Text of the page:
Bajaj Pulsar NS 200 vs TVS Apache RTR 200:...
- Jun 27, 2017
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If there is one name that has made an impact in the entry-level performance bike market in India after the Bajaj Pulsar, it has to be the TVS Apache RTR. The Hosur based two-wheeler giant had launched the Apache RTR 160 in 2006 to take on the Pulsar 150 which was the segment benchmark and still rules the roost with respect to sales. TVS had upped the ante few years down the line with the launch of the Apache RTR180 and also introduced it in ABS avatar making it the cheapest motorcycle in the country to get ABS as an optional extra. But in the past few years, the Apache brand hasn’t got the push that it needed given the fact that rival brands had introduced new products and slowly the Apache magic was fading. Gladly though, TVS Motors took stock of the situation with the launch of the new Apache RTR200 4V with cosmetic and mechanical updates to take on its competitors.
Design & Features: 4/5
One look at the new TVS Apache RTR 200 4V and you wouldn’t mistake it for anything else but a Apache as the basic design language has been maintained. But the overall styling is sharper, leaner and focussed. A great example of the above is the headlamp which chucks the bikini fairing and windscreen for a floating instrument console above the edgy headlamp. The party piece is the boomerang shaped LED DRL’s that caught the fancy of many fellow bikers at traffic signals.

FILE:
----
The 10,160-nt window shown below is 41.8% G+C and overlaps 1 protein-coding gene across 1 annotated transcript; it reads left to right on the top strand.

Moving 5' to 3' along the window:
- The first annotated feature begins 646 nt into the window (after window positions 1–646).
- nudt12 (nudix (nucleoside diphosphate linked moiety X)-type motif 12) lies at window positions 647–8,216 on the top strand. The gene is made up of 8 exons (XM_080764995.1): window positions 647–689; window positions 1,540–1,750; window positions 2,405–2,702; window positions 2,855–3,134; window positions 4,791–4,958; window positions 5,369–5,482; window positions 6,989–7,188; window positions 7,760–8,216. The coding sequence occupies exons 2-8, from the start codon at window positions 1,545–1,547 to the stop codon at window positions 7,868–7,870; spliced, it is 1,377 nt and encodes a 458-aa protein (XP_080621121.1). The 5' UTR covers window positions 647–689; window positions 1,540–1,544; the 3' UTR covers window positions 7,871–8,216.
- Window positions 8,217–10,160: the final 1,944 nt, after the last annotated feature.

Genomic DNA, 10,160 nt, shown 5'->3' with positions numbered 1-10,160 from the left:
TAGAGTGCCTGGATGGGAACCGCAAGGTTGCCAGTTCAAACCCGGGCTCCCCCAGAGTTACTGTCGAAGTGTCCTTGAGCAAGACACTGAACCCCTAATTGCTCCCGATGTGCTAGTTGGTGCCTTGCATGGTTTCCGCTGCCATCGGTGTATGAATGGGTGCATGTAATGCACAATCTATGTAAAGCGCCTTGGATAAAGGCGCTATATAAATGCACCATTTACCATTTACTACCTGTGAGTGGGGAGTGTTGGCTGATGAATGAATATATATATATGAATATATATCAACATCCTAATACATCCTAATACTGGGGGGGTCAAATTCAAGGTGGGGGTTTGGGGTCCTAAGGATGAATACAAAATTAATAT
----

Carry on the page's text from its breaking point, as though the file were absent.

The mass forward design language has been accentuated by the sharp tank extensions while the off-set fuel filler cap hints at a bit of BMW design influence. Overall design of the TVS Apache RTR200 4V is sharp, chiselled and likeable. It gets an all-digital instrument console which is loaded to the brim with a lap timer, acceleration timer, fastest speed recorder, service indicator and gear indicator. Despite the tonnes of info the display panel has been neatly laid out and it’s easy to read on the go. The large switch gear is ergonomically positioned and they reek of quality and the same implies to the overall fit and finish which is among the best in segment.
Engine & Performance: 4/5
Special attention was focussed on the new 198cc displacement powerplant. The oil-cooled, single-cylinder motor develops 20PS at 8,500rpm and 18.1Nm of torque at 7,000 rpm. There are two engine options on offer – fuel injected and carburetted (our test bike was the latter). Push the starter and the motor comes to life with a good throaty note on idle. The first thing that you will notice with the new engine is the brilliant refinement which is a stark contrast to that of the Apache RTR180. Acceleration of the bike is good with a strong mid-range that is handy while overtaking on the highways. Cruising at triple digit speeds felt effortless with good amount of punch being delivered from the motor. Vibes can be felt near redline and also the clutch felt extremely heavy which is disappointing.